“Proper care planning results in fewer hospitalizations, fewer emergency room visits, and better management of medication — all of which improves the quality of life for both patients and caregivers, and helps manage overall care costs,” said Beth Kallmyer, Alzheimer’s Association Vice President of Constituent Services.”

The Alzheimer’s Association and AIM played a critical role in the decision by CMS to pay for care planning for those living with Alzheimer’s disease and other cognitive impairments. The decision, came following rapidly growing bipartisan support in Congress for the Health Outcomes, Planning, and Education (HOPE) for Alzheimer’s Act (S. 857, H.R. 1559), legislation conceived by the Alzheimer’s Association.

More information and resources:

  • Expert Interview: Beth Kallmyer, VP, Constituent Services, Alzheimer’s Association

Bolstering Palliative Care and Hospice Workforce to Support People with Alzheimer’s

Palliative and hospice care are critical services for people living with Alzheimer’s, but the availability of these services is often lacking. Today, less than half of surveyed nursing homes report having a palliative care program. In those that do offer programs, only 42 percent include consultation by a physician certified in hospice/palliative care, and only 28 percent have a designated director of palliative care on their staff.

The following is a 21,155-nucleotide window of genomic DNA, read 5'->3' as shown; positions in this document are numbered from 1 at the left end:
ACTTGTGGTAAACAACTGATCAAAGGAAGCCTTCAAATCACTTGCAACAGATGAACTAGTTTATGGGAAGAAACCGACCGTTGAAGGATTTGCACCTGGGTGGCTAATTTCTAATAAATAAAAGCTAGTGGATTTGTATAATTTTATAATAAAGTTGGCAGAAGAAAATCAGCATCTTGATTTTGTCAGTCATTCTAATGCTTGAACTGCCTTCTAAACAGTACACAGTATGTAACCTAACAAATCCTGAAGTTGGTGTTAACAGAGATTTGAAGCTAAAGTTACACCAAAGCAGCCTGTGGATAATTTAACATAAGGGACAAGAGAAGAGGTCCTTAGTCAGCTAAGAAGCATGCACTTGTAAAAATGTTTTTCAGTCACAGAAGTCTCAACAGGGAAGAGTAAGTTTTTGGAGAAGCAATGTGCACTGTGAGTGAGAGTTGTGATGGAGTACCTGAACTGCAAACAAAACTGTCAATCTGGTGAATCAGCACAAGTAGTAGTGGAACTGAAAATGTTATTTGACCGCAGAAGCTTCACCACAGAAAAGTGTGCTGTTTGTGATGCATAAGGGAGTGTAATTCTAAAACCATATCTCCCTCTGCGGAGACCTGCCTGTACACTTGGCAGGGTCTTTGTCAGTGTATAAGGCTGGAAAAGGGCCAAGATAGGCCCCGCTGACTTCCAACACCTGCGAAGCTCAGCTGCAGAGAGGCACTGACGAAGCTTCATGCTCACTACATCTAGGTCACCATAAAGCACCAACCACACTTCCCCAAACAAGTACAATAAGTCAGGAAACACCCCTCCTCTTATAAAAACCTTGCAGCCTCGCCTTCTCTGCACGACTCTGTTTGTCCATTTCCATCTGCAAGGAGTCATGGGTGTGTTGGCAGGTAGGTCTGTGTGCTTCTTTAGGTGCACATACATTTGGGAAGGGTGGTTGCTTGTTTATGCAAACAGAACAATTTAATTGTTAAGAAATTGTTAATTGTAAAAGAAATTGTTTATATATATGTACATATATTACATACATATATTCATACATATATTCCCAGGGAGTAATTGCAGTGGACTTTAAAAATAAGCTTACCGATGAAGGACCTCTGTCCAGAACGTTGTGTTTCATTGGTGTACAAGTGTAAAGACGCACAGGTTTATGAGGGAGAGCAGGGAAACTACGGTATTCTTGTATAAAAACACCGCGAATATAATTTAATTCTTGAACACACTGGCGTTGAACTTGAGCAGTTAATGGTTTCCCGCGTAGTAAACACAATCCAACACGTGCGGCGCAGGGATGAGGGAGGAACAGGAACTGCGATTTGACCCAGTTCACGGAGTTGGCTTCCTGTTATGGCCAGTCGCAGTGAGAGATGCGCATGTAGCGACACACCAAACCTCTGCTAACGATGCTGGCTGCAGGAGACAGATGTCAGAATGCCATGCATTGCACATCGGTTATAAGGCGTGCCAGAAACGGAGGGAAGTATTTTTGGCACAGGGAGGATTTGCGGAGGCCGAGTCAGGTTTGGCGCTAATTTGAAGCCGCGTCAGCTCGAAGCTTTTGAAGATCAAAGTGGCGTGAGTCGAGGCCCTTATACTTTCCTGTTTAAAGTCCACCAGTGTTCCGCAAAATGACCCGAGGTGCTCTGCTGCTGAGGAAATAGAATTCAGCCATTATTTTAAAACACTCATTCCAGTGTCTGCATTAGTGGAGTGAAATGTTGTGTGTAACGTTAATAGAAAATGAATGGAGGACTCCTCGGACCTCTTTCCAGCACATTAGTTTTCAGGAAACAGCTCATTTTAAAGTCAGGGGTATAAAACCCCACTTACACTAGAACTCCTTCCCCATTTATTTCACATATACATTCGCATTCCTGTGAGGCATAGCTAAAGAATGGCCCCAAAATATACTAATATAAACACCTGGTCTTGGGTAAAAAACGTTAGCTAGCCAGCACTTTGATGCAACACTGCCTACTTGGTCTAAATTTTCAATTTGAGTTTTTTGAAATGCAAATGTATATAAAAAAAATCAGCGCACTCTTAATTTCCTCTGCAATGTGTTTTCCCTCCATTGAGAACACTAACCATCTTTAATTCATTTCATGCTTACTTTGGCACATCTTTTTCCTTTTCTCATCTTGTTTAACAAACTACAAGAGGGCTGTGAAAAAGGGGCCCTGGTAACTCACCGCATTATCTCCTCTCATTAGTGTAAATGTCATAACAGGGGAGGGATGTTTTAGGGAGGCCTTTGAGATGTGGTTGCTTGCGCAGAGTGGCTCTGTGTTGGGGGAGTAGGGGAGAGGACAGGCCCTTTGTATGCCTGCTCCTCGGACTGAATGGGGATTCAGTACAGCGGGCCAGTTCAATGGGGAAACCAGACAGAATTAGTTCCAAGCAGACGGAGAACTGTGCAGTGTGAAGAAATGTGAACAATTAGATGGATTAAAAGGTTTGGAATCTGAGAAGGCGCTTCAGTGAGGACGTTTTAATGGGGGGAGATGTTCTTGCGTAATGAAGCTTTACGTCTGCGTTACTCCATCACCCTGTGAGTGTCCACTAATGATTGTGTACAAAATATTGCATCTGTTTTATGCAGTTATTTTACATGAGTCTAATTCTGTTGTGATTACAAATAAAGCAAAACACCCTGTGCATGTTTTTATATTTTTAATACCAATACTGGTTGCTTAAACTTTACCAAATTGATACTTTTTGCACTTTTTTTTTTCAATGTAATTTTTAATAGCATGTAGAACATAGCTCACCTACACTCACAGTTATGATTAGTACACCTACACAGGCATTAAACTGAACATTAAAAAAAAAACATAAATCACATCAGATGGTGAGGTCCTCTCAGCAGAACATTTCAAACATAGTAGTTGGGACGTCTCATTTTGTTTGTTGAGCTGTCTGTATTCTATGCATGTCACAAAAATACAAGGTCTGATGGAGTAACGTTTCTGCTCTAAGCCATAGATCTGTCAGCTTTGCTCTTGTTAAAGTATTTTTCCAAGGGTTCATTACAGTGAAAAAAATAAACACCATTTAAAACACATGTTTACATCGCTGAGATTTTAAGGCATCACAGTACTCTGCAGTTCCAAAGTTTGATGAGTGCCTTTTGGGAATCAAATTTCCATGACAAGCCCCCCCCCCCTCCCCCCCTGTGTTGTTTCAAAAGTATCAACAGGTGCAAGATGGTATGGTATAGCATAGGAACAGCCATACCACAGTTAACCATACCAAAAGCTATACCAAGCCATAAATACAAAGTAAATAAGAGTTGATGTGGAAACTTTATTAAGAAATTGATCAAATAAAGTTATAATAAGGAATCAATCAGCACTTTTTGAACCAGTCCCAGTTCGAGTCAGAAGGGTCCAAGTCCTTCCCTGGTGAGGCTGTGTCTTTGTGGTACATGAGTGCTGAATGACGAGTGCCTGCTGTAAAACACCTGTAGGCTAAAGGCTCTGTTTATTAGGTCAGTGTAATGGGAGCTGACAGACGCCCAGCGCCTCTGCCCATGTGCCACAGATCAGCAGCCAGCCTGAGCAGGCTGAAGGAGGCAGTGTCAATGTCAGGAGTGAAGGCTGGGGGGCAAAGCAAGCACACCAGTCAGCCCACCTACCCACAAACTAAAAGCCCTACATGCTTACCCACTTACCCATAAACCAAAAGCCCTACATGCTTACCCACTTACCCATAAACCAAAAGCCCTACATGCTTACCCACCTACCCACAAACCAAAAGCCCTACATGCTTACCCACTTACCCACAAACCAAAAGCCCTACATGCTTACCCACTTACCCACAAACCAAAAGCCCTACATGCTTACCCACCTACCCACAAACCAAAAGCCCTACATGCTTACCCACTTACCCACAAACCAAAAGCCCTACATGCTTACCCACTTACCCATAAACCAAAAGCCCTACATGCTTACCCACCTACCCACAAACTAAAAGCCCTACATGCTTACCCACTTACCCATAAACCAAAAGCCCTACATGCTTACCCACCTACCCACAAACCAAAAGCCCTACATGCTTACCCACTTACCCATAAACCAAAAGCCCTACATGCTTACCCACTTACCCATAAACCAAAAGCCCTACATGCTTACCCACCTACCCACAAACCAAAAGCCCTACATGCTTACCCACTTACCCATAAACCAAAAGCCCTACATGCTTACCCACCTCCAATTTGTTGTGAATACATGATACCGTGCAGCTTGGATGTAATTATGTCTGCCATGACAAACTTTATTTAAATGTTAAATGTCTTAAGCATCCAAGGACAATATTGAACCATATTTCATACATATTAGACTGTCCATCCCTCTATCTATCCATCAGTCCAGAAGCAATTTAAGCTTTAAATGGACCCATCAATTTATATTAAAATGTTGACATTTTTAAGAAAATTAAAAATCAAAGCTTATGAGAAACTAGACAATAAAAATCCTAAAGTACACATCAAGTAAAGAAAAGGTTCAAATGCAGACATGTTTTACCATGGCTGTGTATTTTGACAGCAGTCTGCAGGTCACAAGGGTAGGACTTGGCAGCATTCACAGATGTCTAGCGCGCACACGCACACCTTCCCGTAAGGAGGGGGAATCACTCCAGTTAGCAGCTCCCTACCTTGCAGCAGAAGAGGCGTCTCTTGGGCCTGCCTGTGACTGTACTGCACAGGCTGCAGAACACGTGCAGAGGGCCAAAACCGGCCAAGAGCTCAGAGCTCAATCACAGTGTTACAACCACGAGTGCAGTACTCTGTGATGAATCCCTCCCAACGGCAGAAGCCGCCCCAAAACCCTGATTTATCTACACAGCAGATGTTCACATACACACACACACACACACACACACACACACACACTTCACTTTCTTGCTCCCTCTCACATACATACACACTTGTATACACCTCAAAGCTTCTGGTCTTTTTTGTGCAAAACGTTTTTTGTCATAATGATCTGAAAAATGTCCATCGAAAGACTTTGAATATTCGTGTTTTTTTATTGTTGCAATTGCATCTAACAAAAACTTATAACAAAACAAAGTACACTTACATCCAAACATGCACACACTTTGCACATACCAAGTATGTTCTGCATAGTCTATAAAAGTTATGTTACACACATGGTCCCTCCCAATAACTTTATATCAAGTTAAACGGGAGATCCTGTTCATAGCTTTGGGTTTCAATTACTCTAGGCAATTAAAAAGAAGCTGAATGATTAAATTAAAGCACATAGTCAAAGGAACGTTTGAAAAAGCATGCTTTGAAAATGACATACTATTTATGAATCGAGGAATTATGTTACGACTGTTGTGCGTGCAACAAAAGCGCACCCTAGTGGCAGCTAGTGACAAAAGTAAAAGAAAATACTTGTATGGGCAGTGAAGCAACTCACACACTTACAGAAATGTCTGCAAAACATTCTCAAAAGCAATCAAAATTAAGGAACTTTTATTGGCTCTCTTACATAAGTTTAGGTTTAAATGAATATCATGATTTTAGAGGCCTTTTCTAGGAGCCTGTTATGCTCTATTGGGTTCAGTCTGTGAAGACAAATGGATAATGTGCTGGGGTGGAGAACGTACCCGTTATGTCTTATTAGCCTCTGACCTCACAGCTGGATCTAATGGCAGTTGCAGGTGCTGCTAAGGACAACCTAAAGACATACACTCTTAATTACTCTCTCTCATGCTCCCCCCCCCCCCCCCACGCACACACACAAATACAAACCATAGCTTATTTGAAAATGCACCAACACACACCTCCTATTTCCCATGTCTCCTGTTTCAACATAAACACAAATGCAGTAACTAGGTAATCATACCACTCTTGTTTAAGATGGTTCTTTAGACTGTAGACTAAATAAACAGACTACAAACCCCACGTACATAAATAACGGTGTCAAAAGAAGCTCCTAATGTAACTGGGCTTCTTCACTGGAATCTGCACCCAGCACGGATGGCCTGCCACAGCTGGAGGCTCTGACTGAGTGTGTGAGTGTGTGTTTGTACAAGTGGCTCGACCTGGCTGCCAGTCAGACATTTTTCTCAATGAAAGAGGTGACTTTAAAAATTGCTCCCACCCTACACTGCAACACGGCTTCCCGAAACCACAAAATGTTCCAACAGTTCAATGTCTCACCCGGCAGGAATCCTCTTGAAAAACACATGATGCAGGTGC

To bridge this gap, the Alzheimer’s Association is supporting federal legislation aimed at educating providers on palliative and hospice care — with a focus on managing and easing symptoms, reducing pain, decreasing stress and increasing comfort — which can improve both the quality of care and quality of life for those with advanced dementia.

Studies show individuals with advanced dementia who are enrolled in hospice have a lower rate of dying in the hospital, a lower rate of hospitalization in the last 30 days of life and better symptom management. Nursing home residents with dementia who receive end-of-life palliative care, compared with those who do not, are:

  • Up to 15 times less likely to die in the hospital
  • Nearly 2.5 times less likely to be hospitalized in the last 30 days of life